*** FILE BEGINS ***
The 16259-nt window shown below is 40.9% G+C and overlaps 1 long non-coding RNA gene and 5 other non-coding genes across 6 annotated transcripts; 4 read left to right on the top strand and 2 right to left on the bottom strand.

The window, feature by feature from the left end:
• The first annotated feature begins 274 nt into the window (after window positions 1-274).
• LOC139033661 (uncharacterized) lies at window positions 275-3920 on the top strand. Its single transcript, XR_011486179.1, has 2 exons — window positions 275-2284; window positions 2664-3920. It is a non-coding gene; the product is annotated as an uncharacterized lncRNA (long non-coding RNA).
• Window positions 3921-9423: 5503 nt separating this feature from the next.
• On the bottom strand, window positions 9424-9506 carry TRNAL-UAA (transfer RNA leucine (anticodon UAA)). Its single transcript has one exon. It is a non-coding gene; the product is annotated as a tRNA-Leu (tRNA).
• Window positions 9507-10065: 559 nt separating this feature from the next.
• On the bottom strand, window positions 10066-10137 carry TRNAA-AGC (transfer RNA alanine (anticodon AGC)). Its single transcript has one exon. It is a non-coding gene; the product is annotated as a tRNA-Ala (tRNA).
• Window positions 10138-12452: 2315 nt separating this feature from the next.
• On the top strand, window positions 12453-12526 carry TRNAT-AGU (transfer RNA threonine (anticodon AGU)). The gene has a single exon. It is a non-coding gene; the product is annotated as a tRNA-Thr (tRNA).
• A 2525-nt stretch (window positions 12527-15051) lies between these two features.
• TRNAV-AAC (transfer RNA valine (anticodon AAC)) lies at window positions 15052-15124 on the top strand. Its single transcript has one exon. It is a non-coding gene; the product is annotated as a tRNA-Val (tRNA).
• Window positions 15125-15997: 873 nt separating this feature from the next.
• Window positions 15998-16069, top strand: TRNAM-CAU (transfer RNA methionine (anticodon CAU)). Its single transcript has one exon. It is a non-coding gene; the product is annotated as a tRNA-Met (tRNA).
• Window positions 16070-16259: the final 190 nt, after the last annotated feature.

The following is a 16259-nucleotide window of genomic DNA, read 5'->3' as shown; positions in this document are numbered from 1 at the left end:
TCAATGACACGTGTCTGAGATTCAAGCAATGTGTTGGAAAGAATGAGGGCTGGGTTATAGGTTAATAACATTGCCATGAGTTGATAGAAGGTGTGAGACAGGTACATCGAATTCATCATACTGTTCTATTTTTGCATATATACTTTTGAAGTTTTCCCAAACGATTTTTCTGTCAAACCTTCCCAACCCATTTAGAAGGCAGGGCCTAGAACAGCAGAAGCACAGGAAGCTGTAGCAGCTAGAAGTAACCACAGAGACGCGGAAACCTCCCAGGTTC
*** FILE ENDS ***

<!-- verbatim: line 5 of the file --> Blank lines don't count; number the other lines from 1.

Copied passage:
• Window positions 3921-9423: 5503 nt separating this feature from the next.